A few months before his trip began, his brother had become a Christian — and was anxious to share his new faith. “I flat out told him it wasn’t for me. God and religion just didn’t make sense to me. But he just could not let go of it,” he recalls.
But Nellis found that soon he, too, couldn’t let go of it. He remembered that his late grandmother, who he deeply admired, “also believed in Jesus Christ — and I couldn’t believe that my whole life I had overlooked this fact about my grandmother.”
On the first leg of his bicycle trek from Denver to San Diego, Nellis prayed, wrote in his journal, and went to church services in the towns he passed through. He also began reading the Bible he had brought with him in his backpack cover-to-cover. “I began to rethink everything I thought about my life, about everything.”
During the first week of his journey, he decided to stop at a lake he’d seen on the map near the New Mexico town of Springer. After losing his way in the rural landscape, he stopped at a guard shack at a boys’ correctional facility to ask for directions — and got more than he bargained for.
The guard told him about the boys housed in the Springer Correctional Center, which was founded in the early 1900s. Again and again, he told Nellis that the teens — most of whom ended up in prison as adults — had “no hope.”
“In my new, probably innocent faith, I was troubled,” Nellis says. He felt, even at the time, that it was a defining moment.
As he rode on, he developed a new plan for the future, picturing himself as a chaplain for young people in correctional facilities. And when his trip ended three months later in Miami, he returned home to the Chicago suburbs where he’d grown up and enrolled at Trinity Evangelical Divinity School.
He continued to practice law on the side as he attended seminary and pursued his goal of becoming a youth pastor. It was during this time that he first came to Lawndale.
Lawndale Christian Community Church Pastor Wayne Gordon had written a book, Real Hope in Chicago, about the church’s success in reaching out to people in need in North Lawndale. In 2005, Nellis decided to see for himself.
“I’d never really met a church like that,” he says. Nellis was inspired by the way leaders worked within the community, fostering transformation from the inside out.
Four years later, Nellis, in cooperation with church leaders, was formulating plans for a legal aid center focused on the community’s young people. In 2010, LCLC opened its doors.
Once a young adult is charged with a crime, how do you put him on a better path?
That’s the question that Nellis and his 13-member staff consider every day. The best answer that he’s come up with is “Give him a job.”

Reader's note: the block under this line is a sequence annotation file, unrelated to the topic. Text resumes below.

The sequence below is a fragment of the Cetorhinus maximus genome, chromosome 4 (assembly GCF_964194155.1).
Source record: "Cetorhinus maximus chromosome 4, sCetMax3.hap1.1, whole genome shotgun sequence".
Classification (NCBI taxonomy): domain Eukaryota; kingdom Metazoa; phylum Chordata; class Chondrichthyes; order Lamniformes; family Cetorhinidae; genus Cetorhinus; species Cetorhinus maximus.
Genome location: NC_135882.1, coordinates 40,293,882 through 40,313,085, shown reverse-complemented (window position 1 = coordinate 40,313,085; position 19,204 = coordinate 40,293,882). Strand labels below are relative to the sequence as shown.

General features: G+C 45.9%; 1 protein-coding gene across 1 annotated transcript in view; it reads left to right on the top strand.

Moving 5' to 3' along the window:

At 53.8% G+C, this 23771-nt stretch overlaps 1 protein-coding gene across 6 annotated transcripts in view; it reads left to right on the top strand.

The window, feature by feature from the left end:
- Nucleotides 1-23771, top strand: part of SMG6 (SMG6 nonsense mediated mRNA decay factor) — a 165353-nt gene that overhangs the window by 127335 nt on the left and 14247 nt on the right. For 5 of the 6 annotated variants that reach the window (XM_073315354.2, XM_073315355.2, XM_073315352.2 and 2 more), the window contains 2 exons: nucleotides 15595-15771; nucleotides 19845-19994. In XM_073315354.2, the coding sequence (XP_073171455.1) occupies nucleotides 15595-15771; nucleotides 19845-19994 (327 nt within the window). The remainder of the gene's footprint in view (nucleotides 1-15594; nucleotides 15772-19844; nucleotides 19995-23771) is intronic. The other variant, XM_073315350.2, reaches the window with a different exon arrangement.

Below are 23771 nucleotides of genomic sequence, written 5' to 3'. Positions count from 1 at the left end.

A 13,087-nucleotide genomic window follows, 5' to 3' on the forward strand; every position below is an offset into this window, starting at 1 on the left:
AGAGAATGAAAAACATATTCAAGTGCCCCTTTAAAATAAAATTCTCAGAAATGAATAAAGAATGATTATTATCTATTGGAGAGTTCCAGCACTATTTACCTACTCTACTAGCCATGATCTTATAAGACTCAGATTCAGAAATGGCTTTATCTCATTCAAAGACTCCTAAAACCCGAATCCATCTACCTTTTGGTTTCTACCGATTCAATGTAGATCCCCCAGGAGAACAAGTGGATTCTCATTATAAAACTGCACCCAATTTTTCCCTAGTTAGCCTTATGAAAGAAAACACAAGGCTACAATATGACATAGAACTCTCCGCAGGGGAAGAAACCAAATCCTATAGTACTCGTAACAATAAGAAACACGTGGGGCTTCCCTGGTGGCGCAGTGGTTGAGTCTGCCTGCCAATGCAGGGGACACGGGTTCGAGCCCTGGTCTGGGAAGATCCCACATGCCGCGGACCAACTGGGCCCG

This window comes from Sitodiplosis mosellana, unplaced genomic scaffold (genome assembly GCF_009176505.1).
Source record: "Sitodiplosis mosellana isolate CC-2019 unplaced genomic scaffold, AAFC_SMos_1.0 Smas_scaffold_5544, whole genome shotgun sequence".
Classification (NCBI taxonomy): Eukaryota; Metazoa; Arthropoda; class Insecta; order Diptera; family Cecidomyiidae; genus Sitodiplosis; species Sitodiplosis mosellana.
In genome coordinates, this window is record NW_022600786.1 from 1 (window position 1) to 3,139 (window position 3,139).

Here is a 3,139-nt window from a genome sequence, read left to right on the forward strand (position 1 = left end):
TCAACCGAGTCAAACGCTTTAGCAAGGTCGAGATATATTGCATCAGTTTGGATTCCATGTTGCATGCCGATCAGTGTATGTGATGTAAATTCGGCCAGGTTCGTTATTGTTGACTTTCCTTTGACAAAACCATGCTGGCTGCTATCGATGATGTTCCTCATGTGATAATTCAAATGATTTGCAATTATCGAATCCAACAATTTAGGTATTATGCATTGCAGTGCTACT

But finding employment for young people who’ve been charged with serious crimes is a difficult prospect. LCLC has a three-tier program to help its clients gain workplace skills. In the first step, clients work for the center itself, doing janitorial work, tending
the community garden, and helping with the after-school program.
This initial step helps his clients gain on-the-job skills, Nellis says.
In the second tier, those who’ve shown promise at LCLC are given the opportunity to work for one of 12 “employer partners.” LCLC foots the bill for their salary for a month or two as the workers get a taste of life on the job.
The third tier consists of young people who’ve parlayed that opportunity into formal employment, giving them a chance to become breadwinners and steering them away from the bad influences that led them into trouble in the first place.
Nellis says that the teens he meets have faced the challenges that come with poverty: homelessness, abuse, drug addiction and a lack of education.
“Life is harder here,” he says. “There’s no getting around that.”
With that in mind, Nellis added, success can be a moving target. Some emerge from the justice system and finish high school. Some go on to college. Some find employment. For others, it’s enough simply to take smaller steps, like choosing not to hang out with their old friends anymore.
Gill says that LCLC and programs like it help by treating teens and young adults in trouble as more than just a case. “The attorneys and staff walk alongside the kids to treat the client’s mental, emotional and educational needs in addition to their legal needs,” she says. “The goal is to make the client a productive member of society so they don’t find themselves in that position again.”
Nellis cited the story of one young Lawndale man who had a rough start in life. His mom and her abusive boyfriend were addicted to heroin. He joined a gang and ended up charged with assault and attempted murder. While in jail, his older brother was shot and killed.
With Nellis’ help, he was found not guilty in a jury trial. Upon his release from jail, the youth started talking to other kids in the neighborhood, urging them to make better choices than he had. When Nellis saw that the young man’s peers were listening, he offered him a job in the LCLC after-school program. Now — having become the first in his family to graduate from high school — he is a sophomore at a four-year university.
No matter what the outcome, repairing the damage is “a long process,” Nellis says. It’s a journey of redemption that requires both patience and faith.
The Lawndale Christian Legal Center is the only program of its kind in Chicago. But Nellis says its success is replicable in cities across the country.
If he could tell Chicago and the nation one thing about the youth in his neighborhood, the message would be simple.
“Our kids are really no different than any kids in any community,” he says.